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Posted by Spike (Member # 322) on :
Why was it necessary to attack Spacedock? Surely there must be Borg drones there too. And whatever happened to quantum torpedoes?

What was Seven even trying to achieve? We've heard all season long in dialogue and by TPTB what an underdog the Titan is. And then she's going to battle 200+ more advanced vessels?

Likewise the TNG crew went up against a massive cube without a plan. It was only due to the Borg Queen's idiotic need to explain her plan to Picard that they survived.

So let me get this straight. Jack Crusher after willingly going to the Borg Queen which allowed her to set her plan in motion killing hundreds/thousands, doing some Locutus-cosplaying and doing absolutely nothing to save the day gets rewarded with a Starfleet commission?

Thank good Starfleet has its priorities straight. Introducing a new shinier Starfleet combadge mere hours/days (?) after that catastrophe. Speaking of costumes: Picard, La Forge and Riker were still wearing the same clothes one year later. And apparently there wasn't enough budget left for correct admiral pips for Beverly.

I laughed in utter disbelief when they revealed the Enterprise-G. Most moronic fanwank ever. And very insulting that this anachronistic lazy ship design is now an Enterprise.

Season 3 very hard tried to undo everything big the previous two seasons did. They brought back the Borg as enemies and resurrected Data and Q.

Nice to have Walter Koenig back but I think grandson would've worked better.

In the end I'm just glad that they didn't kill off anybody of the TNG main crew. The show ended with them playing poker just like in "All Good Things" which I very much prefer as the end of TNG.

My final thoughts of Season 3

the good:
reuniting the TNG crew (although there was some unnecessary conflict at times and it ended just like "All Good Things")
nobody of the main cast was killed off
seeing the Enterprise-D again (although like Worf i prefer the Enterprise-E)
the leather jackets

the bad:
a preposterous storyline riddled with plot holes and convenient coincidences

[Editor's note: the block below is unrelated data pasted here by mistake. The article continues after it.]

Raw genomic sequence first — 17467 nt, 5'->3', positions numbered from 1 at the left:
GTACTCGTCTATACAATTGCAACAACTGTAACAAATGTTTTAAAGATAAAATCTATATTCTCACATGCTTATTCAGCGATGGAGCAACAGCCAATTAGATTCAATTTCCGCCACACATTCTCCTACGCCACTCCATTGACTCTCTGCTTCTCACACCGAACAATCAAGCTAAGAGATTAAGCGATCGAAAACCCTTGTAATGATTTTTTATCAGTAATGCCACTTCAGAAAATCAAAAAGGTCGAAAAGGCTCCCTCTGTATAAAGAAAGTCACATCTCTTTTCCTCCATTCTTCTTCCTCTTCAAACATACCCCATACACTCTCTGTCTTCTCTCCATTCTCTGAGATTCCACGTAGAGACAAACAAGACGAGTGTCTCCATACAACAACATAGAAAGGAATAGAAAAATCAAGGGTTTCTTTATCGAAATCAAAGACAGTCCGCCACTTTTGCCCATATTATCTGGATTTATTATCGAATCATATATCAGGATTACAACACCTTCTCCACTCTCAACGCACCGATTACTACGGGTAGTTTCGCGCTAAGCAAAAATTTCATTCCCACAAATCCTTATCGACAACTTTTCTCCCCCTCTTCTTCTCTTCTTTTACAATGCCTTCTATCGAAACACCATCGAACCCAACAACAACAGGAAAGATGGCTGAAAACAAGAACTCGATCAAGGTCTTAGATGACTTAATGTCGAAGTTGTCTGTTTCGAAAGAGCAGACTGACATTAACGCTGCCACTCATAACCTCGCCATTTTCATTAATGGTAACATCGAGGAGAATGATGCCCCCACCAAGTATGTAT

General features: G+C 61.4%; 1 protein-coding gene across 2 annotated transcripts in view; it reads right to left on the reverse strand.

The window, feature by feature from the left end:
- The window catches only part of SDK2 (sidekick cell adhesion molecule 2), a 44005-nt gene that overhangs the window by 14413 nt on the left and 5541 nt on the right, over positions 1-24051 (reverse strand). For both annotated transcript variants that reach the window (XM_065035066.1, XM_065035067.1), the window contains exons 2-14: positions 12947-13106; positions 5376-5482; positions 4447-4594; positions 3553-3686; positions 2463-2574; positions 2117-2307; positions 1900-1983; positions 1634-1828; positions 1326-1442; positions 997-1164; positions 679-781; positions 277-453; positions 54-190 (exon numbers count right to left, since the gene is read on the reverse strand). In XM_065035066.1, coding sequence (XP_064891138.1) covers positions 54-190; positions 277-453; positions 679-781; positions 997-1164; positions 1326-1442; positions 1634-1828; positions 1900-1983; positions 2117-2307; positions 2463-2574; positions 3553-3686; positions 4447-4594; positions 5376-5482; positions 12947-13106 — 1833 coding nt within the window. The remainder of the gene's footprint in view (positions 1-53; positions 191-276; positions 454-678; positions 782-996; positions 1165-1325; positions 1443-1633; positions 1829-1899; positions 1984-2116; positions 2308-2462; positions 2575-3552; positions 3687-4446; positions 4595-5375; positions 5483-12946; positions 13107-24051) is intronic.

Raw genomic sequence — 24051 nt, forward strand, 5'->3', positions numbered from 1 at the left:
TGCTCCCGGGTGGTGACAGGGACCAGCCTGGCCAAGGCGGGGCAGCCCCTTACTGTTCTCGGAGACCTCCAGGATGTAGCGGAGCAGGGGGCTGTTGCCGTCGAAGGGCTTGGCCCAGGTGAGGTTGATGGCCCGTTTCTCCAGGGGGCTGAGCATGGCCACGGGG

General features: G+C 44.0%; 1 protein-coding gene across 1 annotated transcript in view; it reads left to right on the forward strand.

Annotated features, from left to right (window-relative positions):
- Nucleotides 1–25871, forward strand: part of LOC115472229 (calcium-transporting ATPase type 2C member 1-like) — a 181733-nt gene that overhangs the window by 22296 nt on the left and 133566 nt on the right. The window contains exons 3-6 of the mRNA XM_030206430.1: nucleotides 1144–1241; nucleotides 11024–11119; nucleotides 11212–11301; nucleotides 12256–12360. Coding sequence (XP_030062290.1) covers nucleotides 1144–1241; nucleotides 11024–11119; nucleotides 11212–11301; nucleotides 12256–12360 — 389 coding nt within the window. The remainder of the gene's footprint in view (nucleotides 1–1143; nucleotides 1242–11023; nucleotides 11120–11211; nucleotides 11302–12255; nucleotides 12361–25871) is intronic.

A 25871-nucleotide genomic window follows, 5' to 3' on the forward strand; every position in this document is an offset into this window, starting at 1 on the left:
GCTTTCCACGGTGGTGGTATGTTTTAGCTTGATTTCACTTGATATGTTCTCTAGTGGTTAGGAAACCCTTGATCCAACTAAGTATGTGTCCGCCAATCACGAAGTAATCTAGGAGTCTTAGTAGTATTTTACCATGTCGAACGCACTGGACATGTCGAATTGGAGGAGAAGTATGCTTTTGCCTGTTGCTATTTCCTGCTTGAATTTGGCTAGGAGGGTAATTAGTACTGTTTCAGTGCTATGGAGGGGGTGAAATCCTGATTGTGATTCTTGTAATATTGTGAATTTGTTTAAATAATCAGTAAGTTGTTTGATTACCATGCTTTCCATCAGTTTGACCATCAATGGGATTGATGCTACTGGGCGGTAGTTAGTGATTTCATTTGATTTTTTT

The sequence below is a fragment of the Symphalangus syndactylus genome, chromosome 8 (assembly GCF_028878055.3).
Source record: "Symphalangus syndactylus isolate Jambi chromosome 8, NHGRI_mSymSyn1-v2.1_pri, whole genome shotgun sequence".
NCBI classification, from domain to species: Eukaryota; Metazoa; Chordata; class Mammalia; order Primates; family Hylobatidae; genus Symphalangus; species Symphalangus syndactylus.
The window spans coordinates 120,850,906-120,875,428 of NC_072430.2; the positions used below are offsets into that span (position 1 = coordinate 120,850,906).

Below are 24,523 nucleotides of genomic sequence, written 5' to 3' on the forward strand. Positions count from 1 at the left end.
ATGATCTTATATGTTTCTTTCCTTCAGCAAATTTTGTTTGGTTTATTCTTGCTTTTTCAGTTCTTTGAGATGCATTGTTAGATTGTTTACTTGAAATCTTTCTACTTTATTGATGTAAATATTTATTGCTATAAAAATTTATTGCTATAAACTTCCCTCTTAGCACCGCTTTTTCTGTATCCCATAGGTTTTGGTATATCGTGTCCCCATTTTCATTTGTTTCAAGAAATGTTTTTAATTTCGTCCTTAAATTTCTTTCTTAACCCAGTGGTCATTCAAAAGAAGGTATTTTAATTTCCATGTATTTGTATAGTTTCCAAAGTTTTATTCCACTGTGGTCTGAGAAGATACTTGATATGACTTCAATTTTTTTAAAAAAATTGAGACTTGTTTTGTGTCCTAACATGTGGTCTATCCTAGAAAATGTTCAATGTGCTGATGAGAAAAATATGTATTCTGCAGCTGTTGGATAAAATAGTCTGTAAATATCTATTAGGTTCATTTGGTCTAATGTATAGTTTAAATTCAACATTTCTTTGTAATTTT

the anachronistic Titan-A and the fanwanky rechristening to Enterprise-G
Vadic, the most annoying villain in Trek history
the character assassination of Beverly Crusher
the return of the Borg
Jack Crusher
killing off Legacy characters
very often felt like very bad fanfiction
Matalas's inappropriate social media behaviour

[ April 20, 2023, 09:36 AM: Message edited by: Spike ]
Posted by Krenim (Member # 22) on :
So, I've seen the episode, but I don't have time to do my usual breakdown this morning.

I will say this now, though... I would have been cool with Captain Seven of a brand-new Enterprise-G, since they've established the F was retiring. But renaming the Titan-A? That just takes a confusing ambiguous situation and makes it even worse.
Posted by Shik (Member # 343) on :
What. The actual


Did I just watch.

Every is magically saved! All it takes is a hug & a little love! Awwwww... (retch) Everyone magically has a new happy life!

"Enterprise-G" MY FUCKING ASS.

And the way they didn't even TRY to be sibtle about Matalas' "Legacy" wanky bullshit. Even said the fucking word right there! And Q?! Jesus H. FUCK.

Booking a ticket to LA to hunt Matalas down & croquet-mallet his cockles.

The only things I really liked were Snorf, & that this fucking travesty is finally done.
Posted by Brown_supahero (Member # 83) on :
So is this series done?

Season 1 & 2 were unnecessary, except to tell seven and raffi’s story. I would watch Captain Nine or captain seven… or whatever she’s called. Would watch Jack walk in to the captain and first officer getting freaky with it.

Finale was just a random TNG episode. Maybe they should have left the screenplay for the protostar.

Good to see Brent spiner just be himself. Would have like to see bev go rescue her son as opposed to picard.

It was good to see the big D fly again: going in and out of warp. Pass over head and underneath, also doing a full stop in front an unknown behemoth.

I appreciate production’s explanation on the ship porn.
Posted by Spike (Member # 322) on :
Matalas must have a real hard-on for the Connie III.
Posted by Lee (Member # 393) on :
OK, so that happened. And I quite enjoyed it (watched on my iPhone on a transatlantic flight - I had about in theory an hour to download it on the Prime app before we boarded, but in practice it was much less as it didn’t ‘drop’ at the strike of midnight UK time).

And I quite enjoyed it. But it helps if you don’t think about it too much. Which isn’t really SOP for Star Trek…

The mechanism by which generic assimilation occurs and manifests itself remains nebulous.

The whole of Earth’s planetary defence hinging on Spacedock seems odd, even more so that it itself could sustain a concerted defence against massed bombardment from hundreds of capital ships; I guess that’s encouraging in a way? I wonder if the full defence grid incorporates things like weapons platforms akin to those in the Chin’toka system, or self-replicating mines…

So, it’s like that Doctor Who episode in which James fucking Corden resists Cyber-conversion through the power of love. Marvellous.